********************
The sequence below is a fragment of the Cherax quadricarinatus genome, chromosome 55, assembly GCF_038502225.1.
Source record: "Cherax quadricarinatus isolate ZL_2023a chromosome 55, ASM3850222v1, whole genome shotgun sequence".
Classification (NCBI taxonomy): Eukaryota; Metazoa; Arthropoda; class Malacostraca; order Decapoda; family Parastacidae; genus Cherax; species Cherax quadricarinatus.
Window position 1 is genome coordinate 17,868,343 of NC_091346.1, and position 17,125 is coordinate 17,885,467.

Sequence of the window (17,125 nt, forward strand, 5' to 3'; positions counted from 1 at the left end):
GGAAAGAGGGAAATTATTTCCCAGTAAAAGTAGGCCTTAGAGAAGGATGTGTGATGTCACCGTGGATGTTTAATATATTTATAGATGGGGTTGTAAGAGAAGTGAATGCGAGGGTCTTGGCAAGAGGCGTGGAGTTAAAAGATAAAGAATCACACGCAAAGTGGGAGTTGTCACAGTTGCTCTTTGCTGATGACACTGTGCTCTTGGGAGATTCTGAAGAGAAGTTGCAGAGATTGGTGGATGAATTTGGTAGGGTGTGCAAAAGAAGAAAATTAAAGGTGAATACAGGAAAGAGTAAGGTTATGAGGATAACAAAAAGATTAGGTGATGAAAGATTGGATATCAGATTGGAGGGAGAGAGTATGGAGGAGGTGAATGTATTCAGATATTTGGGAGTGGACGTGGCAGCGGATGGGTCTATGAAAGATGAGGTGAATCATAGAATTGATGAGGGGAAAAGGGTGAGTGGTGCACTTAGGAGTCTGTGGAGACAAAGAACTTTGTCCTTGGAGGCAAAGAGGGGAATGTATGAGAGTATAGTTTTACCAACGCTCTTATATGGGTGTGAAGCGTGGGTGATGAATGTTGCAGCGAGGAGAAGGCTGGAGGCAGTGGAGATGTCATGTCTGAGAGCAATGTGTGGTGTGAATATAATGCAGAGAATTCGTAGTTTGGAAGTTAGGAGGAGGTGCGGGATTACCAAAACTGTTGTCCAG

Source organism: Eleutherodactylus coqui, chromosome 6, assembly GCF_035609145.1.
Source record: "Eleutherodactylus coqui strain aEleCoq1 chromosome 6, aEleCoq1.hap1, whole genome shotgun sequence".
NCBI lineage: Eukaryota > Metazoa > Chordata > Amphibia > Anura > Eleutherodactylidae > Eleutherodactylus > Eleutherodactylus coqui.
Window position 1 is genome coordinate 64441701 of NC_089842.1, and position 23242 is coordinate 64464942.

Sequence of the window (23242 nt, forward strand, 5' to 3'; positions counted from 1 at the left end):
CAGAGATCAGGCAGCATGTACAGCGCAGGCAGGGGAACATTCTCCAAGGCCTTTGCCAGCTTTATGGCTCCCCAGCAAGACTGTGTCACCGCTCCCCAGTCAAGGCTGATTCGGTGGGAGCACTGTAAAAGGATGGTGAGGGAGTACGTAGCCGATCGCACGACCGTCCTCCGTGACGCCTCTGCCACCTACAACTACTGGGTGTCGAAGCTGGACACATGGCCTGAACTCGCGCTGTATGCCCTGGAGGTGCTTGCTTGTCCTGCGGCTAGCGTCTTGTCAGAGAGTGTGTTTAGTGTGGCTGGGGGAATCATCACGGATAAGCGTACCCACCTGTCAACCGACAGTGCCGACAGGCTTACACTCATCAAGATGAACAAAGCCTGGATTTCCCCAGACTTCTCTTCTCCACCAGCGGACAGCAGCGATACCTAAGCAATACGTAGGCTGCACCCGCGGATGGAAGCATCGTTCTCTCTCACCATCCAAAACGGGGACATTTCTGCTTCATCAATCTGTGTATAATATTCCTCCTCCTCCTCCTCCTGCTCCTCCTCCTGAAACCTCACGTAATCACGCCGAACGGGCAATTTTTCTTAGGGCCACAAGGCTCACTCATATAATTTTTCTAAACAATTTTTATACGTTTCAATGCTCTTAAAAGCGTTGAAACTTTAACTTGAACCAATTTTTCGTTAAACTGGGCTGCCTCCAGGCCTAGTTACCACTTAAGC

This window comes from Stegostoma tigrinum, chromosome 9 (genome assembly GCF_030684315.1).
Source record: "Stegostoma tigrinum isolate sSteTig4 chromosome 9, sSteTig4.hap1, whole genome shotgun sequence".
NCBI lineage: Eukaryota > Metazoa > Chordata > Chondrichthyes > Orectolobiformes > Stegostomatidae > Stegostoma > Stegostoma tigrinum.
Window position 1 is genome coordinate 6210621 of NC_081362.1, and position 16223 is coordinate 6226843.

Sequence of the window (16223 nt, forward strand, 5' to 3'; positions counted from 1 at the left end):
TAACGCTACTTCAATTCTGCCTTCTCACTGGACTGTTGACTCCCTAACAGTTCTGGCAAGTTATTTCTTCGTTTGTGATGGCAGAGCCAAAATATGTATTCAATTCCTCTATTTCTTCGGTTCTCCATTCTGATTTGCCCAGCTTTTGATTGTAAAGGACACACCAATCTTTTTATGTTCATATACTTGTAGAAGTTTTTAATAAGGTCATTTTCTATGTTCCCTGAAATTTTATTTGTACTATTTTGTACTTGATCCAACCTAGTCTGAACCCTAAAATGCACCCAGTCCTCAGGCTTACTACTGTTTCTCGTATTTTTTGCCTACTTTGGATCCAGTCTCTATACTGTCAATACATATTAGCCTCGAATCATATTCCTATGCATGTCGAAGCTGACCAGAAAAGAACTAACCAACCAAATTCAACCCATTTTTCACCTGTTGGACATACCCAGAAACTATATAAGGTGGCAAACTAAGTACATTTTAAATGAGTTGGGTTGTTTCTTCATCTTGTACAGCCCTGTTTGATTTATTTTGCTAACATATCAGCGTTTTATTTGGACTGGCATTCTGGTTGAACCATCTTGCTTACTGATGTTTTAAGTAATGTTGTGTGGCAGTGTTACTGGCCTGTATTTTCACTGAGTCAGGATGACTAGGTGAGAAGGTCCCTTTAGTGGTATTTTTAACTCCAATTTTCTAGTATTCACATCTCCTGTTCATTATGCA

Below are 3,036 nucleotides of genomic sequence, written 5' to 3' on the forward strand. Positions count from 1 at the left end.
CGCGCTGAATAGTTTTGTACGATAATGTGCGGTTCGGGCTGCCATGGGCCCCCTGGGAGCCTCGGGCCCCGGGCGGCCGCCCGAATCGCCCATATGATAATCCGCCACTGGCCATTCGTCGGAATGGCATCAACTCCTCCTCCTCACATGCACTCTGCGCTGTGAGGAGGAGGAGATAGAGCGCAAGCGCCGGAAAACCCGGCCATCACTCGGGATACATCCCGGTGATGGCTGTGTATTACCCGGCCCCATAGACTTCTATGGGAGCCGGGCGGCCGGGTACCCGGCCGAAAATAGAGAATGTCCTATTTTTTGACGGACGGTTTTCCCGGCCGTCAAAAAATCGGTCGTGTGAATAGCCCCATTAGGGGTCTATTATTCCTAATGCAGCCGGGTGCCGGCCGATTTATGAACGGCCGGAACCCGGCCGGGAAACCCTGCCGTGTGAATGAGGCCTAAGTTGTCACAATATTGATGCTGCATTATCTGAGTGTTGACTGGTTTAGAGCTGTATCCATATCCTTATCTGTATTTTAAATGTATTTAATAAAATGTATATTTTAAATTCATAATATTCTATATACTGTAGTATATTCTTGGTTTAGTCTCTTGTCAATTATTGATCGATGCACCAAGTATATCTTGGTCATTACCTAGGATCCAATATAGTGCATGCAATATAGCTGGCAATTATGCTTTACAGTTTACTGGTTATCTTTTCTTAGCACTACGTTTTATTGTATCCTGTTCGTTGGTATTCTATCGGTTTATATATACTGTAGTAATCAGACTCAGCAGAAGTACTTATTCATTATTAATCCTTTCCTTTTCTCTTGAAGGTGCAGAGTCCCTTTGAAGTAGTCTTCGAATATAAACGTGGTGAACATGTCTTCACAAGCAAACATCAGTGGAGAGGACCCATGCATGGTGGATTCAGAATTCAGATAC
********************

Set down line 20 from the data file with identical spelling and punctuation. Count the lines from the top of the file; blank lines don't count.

CGCGCTGAATAGTTTTGTACGATAATGTGCGGTTCGGGCTGCCATGGGCCCCCTGGGAGCCTCGGGCCCCGGGCGGCCGCCCGAATCGCCCATATGATAATCCGCCACTGGCCATTCGTCGGAATGGCATCAACTCCTCCTCCTCACATGCACTCTGCGCTGTGAGGAGGAGGAGATAGAGCGCAAGCGCCGGAAAACCCGGCCATCACTCGGGATACATCCCGGTGATGGCTGTGTATTACCCGGCCCCATAGACTTCTATGGGAGCCGGGCGGCCGGGTACCCGGCCGAAAATAGAGAATGTCCTATTTTTTGACGGACGGTTTTCCCGGCCGTCAAAAAATCGGTCGTGTGAATAGCCCCATTAGGGGTCTATTATTCCTAATGCAGCCGGGTGCCGGCCGATTTATGAACGGCCGGAACCCGGCCGGGAAACCCTGCCGTGTGAATGAGGCCTAAGTTGTCACAATATTGATGCTGCATTATCTGAGTGTTGACTGGTTTAGAGCTGTATCCATATCCTTATCTGTATTTTAAATGTATTTAATAAAATGTATATTTTAAATTCATAATATTCTATATACTGTAGTATATTCTTGGTTTAGTCTCTTGTCAATTATTGATCGATGCACCAAGTATATCTTGGTCATTACCTAGGATCCAATATAGTGCATGCAATATAGCTGGCAATTATGCTTTACAGTTTACTGGTTATCTTTTCTTAGCACTACGTTTTATTGTATCCTGTTCGTTGGTATTCTATCGGTTTATATATACTGTAGTAATCAGACTCAGCAGAAGTACTTATTCATTATTAATCCTTTCCTTTTCTCTTGAAGGTGCAGAGTCCCTTTGAAGTAGTCTTCGAATATAAACGTGGTGAACATGTCTTCACAAGCAAACATCAGTGGAGAGGACCCATGCATGGTGGATTCAGAATTCAGATAC